Leading and managing diversity in a cross-cultural workforce in Chinese investment organisations in KwaZulu-Natal.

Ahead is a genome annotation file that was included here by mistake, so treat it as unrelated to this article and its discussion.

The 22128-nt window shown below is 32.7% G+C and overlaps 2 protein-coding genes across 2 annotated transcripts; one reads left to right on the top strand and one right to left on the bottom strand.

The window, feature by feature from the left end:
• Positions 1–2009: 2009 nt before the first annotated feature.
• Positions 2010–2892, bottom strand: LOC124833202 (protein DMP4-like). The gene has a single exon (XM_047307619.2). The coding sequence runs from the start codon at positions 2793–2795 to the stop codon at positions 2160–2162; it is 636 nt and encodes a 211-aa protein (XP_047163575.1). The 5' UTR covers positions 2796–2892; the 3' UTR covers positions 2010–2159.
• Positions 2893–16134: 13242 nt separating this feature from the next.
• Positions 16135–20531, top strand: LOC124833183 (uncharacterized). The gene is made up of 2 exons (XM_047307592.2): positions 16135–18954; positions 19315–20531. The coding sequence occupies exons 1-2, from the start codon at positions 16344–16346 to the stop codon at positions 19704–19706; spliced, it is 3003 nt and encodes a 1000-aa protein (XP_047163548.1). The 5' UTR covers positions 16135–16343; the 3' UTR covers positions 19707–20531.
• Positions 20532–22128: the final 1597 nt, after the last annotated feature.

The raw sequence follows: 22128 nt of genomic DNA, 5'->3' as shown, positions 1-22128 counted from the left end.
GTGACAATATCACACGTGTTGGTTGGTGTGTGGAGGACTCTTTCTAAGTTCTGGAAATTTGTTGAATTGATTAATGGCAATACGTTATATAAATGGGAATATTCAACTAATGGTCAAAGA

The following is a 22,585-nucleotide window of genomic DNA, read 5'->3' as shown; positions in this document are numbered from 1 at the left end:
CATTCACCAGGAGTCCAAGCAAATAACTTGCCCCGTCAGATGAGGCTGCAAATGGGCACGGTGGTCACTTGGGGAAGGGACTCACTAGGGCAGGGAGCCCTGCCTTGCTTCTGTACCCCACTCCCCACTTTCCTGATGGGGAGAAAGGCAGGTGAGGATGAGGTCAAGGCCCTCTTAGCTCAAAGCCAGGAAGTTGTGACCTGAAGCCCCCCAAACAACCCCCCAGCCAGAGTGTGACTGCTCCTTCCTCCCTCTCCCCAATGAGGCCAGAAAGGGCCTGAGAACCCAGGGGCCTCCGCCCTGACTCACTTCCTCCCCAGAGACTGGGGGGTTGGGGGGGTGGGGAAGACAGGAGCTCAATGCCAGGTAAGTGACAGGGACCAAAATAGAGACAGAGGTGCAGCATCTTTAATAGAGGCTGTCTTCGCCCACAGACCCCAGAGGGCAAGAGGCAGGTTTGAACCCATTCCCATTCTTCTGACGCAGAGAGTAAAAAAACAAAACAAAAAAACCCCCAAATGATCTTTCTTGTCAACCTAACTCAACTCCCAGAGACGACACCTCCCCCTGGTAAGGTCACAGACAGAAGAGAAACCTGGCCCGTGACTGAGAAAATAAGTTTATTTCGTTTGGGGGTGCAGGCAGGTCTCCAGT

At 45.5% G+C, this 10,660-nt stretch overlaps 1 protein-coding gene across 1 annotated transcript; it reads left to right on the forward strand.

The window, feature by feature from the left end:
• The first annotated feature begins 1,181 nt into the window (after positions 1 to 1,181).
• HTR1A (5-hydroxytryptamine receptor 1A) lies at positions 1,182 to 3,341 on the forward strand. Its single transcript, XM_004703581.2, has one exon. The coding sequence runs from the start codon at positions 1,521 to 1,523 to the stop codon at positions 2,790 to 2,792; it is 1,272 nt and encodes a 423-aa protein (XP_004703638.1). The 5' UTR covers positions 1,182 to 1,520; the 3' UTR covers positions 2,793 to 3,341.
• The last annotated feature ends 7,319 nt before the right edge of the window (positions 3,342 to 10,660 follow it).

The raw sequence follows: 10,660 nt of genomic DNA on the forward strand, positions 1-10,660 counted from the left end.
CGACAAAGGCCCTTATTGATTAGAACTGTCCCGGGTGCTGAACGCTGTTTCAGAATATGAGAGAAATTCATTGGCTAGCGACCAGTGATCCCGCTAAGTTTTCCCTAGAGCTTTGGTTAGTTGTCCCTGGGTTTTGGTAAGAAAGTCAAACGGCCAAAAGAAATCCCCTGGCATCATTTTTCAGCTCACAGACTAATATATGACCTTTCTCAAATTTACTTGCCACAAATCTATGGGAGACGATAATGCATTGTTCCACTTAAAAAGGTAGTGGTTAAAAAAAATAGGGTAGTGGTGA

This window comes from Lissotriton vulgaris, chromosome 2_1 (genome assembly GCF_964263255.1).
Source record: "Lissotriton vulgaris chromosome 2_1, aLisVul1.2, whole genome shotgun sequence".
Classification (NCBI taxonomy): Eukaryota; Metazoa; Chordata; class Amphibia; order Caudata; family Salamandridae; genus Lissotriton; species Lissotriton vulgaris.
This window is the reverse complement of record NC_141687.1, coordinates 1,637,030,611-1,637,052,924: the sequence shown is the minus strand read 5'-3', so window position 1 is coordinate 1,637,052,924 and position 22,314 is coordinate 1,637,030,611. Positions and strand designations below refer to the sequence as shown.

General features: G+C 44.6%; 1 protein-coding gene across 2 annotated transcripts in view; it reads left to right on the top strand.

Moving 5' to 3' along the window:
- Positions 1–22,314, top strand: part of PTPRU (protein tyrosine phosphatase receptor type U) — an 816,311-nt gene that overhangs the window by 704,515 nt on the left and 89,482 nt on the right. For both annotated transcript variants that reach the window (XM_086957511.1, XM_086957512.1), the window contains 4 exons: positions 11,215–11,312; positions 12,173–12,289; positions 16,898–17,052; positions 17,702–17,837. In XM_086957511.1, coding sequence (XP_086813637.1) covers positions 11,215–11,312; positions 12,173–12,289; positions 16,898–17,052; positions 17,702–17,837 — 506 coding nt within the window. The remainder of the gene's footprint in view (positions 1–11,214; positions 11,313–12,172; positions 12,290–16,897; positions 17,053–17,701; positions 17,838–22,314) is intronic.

At present we are living in a global market economy. As a result, international business and cooperation between two or more counties is a growing phenomenon. Global business managers and leaders are challenged to broaden their minds to create new methods of leading and managing what has become an increasingly diverse and cross-cultural workforce. This workforce will bring with it both advantages and disadvantages to global organisations. In general, the global leaders and managers will face the challenge of how to cope with workers from diverse cultures, whilst at the same time respecting the needs of workers from their own culture. There is also the problem of dealing not only with the workforce, but also with partners, competitors and customers from diverse cultural backgrounds. In global organisations the biggest challenge is how to effectively organize, lead, manage and monitor diversity in a cross-cultural workforce. More and more leaders and top managers are becoming aware of the importance of learning about various cultures, different languages, cross-cultural communication and negotiation skills in a global context. The global business environment influences the development of Chinese businesses; more and more Chinese companies are exploring foreign markets, and in recent years many Chinese investment organisations have invested in and are thriving in the South African market. Most of these are operating in the clothing or textile companies. Starting up a business in a foreign country is a difficult task for any manager or leader. They face many barriers including having to cope with different languages and with differences in culture, politics and social environments. This is especially true of the situation in South Africa, as South Africa is a richly multi-cultural country with many cultures and subcultures that observe different religions, that use different languages and that display different habits. This study will investigate how Chinese managers and leaders can be led to a better understanding of these differences so that they can formulate new organisational cultures that maximize their companies’ success in a global environment. In these case studies the sample selected will be the Chinese clothing and textile industries in KwaZulu-Natal (KZN). Although the leaders and managers of Chinese investment organisations in KZN have attempted to increase their awareness of the local management culture and have tried to learn more about local political, social and economic structures, they still have not placed sufficient emphasis on language training and cross-cultural knowledge acquisition. Despite the fact that they already have basic language, communication and negotiation skills with which to deal in some measure with a cross-cultural workforce, this study shows that Chinese managers and leaders have to further improve their understanding and their communication skills.